Don’t be fooled by today’s headline clickbait. Alibaba might’ve poured money into an up-and-coming AR company … but it didn’t sink squat into any real metaverse matters.
Wall Street is so over online furniture seller Wayfair (NYSE: W), and it shows. Loop Capital Analyst Laura Champine lowered her stock rating on the retailer from hold to sell while simultaneously cutting her price target from $95 to $90.
According to Champine: “Covid was a massive driver of pull-forward furniture demand” … and that demand has all but dried up in the absence of any stimulus checks (and the presence of rising inflation). Wayfair wobbled 6% lower following the downgrade.
The COVID-19 booster business is working out well for vaccine maker BioNTech (Nasdaq: BNTX), whose soaring sales and future forecasts kept it immune from Wall Street’s usual earnings ire.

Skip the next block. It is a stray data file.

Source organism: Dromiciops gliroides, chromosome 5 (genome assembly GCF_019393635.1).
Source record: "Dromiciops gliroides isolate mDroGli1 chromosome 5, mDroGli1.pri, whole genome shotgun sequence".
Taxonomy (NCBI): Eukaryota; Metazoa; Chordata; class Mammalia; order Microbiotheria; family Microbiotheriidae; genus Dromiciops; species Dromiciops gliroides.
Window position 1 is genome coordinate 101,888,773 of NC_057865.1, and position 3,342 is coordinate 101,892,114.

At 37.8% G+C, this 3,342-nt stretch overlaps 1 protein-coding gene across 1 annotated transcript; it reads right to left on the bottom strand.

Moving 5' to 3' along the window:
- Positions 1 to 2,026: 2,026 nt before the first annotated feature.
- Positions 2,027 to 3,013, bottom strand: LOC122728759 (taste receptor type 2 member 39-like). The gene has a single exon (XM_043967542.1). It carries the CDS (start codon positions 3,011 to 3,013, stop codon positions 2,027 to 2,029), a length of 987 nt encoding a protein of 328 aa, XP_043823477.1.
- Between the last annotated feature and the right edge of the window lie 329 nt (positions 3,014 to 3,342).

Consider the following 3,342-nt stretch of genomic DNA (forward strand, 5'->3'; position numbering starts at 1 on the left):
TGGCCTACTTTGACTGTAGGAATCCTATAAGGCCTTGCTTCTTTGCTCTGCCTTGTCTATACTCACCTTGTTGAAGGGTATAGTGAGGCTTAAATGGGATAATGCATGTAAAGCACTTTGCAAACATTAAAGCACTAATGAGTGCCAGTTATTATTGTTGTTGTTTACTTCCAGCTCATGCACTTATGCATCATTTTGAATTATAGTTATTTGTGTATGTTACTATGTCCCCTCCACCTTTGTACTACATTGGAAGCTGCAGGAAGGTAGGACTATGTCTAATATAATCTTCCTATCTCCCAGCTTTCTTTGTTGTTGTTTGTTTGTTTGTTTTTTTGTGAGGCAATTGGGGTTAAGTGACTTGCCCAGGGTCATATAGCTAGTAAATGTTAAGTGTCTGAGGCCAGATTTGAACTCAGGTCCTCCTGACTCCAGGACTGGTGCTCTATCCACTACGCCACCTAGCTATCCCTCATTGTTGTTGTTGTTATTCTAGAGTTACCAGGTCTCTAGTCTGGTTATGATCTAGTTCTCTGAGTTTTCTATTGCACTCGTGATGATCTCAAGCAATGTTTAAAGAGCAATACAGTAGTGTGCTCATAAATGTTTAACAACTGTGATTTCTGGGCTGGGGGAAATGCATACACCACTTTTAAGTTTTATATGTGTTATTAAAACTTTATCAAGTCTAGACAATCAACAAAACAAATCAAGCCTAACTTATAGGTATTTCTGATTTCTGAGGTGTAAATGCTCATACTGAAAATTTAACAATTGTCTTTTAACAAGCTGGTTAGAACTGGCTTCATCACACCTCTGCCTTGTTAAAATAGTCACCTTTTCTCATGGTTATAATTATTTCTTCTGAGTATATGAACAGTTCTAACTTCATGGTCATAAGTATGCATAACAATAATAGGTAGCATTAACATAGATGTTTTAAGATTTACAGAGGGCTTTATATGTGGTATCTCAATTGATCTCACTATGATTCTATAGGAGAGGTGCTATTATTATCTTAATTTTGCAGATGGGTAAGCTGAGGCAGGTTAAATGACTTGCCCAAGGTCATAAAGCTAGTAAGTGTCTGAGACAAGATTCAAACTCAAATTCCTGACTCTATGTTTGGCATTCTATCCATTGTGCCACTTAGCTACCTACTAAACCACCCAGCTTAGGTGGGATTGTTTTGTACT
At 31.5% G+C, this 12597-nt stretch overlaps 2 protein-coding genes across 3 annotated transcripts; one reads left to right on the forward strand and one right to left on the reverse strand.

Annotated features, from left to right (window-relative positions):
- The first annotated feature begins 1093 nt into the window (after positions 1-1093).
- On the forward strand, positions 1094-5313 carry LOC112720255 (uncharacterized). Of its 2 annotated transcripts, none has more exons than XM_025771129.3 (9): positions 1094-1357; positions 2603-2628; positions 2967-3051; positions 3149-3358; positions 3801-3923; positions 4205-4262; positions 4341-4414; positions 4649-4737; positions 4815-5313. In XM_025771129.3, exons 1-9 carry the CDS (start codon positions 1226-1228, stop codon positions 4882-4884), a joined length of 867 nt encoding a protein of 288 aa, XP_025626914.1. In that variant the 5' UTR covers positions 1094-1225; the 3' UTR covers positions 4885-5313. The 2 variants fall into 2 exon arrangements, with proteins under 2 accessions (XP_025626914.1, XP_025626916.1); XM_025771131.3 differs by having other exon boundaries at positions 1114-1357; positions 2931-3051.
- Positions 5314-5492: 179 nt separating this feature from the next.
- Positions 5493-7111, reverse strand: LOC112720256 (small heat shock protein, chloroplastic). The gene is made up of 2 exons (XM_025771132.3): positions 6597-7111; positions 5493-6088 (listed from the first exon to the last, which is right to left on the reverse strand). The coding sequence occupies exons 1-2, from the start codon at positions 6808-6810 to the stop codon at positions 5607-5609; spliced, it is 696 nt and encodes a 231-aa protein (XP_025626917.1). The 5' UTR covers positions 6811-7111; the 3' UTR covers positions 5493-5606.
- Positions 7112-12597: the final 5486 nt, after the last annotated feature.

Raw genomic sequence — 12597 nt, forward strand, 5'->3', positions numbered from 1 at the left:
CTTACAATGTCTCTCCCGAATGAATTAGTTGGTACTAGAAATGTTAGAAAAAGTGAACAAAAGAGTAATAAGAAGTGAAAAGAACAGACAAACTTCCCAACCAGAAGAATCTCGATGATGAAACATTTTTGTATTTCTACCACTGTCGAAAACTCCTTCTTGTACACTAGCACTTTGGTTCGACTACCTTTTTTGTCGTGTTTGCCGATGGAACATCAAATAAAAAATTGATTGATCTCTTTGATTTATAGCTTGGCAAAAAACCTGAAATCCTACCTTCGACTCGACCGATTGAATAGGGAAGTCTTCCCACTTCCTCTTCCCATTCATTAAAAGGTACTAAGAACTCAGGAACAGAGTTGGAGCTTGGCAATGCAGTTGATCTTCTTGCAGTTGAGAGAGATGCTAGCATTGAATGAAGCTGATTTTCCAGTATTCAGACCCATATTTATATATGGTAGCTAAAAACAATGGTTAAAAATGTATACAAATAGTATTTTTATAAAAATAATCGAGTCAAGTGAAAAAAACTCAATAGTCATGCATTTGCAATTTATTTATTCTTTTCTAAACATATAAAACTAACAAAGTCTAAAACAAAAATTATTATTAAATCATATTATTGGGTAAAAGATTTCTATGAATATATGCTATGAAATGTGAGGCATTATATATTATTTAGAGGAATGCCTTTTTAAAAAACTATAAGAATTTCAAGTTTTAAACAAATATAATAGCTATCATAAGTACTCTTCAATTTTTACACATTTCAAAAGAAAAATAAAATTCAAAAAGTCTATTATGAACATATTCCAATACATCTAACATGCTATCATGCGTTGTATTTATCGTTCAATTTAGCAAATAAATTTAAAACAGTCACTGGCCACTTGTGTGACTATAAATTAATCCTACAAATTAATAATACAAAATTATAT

In fact, BioNTech’s doing so well — how well did it do?! — that it announced a $1.5 billion share buyback plan that will play out over the next two years.
Personally, I’d prefer to see that money go toward more R&D … but it’s a mere drop in the bucket for booming BioNTech, which expects to make between $14.5 billion and $18.9 billion in COVID vaccines sales this year. BNTX climbed roughly 6% on the news.
Autonomous, free-moving semis! Roll out!
They’re a far cry from Optimus Prime, but who’d have thought self-driving semi-trucks will soon be hurtling down the road with you?
Huh? Oh, I thought this was going in a different direction.
What? No, get your eyes off the gutter and back on the road … back to where the driverless trucks are a-roamin’.
I mean, investing in self-driving tech is one thing, but how do y’all actually feel about sharing the interstate with one of these autonomous semis? Does it give you the willies or do you welcome our new robot trucker overlords?
Are autonomous vehicles Autobots or Decepticons?
Inquiring minds want to know…
This ain’t all hypothetical, by the way. Today is Poll day, after all. So go on, click below and let me know: